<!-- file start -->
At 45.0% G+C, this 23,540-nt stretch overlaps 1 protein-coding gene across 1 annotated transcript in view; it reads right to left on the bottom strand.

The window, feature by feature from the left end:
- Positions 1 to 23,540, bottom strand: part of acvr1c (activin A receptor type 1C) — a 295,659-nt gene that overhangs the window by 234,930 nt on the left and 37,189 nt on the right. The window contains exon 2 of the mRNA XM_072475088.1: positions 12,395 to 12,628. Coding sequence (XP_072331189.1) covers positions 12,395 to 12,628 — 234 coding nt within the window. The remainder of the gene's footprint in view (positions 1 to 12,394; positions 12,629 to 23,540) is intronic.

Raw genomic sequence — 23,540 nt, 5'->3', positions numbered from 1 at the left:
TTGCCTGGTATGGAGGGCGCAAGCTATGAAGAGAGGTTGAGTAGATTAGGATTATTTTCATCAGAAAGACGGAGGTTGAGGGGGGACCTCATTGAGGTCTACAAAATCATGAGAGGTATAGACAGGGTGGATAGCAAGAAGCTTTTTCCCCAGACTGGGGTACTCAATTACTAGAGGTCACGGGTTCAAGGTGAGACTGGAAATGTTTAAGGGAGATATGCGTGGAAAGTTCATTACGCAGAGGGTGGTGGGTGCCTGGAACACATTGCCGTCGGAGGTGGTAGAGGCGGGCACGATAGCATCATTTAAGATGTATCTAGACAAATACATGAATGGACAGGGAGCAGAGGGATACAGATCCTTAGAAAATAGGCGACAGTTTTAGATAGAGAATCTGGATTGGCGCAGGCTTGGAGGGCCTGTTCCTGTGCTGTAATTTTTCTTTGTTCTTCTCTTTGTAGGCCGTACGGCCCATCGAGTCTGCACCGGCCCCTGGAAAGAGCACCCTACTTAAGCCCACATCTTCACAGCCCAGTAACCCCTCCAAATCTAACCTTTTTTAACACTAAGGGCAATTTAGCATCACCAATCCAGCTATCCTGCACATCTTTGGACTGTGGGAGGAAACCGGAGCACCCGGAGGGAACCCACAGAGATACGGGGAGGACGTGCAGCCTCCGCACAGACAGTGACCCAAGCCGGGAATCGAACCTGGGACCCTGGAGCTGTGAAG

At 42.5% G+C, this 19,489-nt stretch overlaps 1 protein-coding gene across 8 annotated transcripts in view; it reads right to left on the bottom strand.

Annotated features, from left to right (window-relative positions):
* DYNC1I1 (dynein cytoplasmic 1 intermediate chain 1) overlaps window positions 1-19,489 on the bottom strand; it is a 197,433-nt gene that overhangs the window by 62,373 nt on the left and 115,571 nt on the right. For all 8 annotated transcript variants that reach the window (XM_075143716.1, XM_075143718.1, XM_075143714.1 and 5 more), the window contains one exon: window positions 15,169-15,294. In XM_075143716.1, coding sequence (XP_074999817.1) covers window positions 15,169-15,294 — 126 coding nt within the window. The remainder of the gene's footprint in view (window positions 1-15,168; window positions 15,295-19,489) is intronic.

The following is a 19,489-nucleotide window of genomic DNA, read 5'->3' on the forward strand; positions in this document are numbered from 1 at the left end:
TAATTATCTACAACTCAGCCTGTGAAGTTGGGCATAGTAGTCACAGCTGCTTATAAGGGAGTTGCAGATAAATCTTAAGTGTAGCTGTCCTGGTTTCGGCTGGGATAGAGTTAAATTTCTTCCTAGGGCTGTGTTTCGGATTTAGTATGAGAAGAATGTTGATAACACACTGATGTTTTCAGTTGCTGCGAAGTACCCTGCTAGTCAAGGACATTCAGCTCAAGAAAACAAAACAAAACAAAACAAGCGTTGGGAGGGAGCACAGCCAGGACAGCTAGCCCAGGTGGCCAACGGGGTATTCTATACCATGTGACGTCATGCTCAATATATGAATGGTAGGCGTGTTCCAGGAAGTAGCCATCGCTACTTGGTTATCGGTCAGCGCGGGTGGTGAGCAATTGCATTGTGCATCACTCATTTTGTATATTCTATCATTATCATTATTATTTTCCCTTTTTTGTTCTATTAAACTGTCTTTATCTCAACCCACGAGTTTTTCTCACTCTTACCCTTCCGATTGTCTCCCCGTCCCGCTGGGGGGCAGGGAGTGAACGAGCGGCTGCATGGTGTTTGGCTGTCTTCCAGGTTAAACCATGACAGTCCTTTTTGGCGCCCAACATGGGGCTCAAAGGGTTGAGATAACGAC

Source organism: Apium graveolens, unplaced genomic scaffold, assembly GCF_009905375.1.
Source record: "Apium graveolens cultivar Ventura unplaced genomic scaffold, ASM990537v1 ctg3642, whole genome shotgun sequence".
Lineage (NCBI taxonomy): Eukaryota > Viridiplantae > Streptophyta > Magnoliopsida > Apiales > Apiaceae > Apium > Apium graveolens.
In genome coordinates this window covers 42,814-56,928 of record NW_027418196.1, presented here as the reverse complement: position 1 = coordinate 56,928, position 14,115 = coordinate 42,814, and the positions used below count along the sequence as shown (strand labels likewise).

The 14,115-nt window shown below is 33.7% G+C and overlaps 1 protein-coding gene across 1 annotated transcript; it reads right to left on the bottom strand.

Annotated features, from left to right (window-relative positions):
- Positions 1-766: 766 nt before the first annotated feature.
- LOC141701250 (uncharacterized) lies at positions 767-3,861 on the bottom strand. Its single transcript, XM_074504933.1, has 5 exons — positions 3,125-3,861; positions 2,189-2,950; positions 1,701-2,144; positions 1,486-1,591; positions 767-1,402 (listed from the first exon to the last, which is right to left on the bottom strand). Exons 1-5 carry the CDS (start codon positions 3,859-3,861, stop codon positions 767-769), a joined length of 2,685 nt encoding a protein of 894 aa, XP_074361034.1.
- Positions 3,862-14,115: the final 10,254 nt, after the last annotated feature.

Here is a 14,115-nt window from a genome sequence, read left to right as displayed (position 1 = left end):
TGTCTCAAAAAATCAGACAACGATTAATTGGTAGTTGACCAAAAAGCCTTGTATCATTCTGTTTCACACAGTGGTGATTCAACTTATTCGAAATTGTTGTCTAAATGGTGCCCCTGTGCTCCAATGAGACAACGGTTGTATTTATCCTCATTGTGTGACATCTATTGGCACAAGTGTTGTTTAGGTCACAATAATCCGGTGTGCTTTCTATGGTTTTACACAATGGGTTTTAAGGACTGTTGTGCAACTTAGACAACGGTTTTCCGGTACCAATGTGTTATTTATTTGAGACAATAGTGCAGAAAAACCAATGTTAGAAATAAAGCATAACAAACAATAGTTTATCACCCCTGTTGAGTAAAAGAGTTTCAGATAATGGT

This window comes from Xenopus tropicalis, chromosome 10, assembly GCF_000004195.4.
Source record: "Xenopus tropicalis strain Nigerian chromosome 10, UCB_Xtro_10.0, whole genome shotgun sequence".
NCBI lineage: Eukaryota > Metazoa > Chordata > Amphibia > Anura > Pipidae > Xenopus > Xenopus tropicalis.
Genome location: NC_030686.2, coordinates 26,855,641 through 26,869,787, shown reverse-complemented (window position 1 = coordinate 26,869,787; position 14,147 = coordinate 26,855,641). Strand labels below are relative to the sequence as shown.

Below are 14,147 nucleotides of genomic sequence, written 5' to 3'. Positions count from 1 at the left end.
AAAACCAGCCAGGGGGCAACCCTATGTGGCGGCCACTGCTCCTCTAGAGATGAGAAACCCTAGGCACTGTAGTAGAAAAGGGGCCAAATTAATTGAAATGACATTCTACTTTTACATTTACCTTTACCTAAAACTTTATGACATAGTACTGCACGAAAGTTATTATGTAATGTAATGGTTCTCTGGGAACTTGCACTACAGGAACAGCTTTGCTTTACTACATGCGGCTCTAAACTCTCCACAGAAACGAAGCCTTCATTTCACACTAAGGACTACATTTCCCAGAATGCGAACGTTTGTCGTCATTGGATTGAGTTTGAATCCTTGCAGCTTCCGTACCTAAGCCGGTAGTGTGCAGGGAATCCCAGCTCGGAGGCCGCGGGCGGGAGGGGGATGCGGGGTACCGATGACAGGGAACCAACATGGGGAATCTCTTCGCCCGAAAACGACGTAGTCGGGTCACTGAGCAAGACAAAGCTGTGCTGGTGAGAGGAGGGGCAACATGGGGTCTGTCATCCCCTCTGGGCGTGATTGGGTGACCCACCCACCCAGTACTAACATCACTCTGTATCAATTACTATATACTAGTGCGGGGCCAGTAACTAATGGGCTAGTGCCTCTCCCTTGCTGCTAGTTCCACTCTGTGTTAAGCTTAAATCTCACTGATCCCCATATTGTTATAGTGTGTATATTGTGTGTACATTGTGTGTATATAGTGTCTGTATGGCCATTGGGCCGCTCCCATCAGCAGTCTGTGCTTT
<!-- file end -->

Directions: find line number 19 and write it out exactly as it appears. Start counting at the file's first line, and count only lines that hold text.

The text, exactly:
- Positions 3,862-14,115: the final 10,254 nt, after the last annotated feature.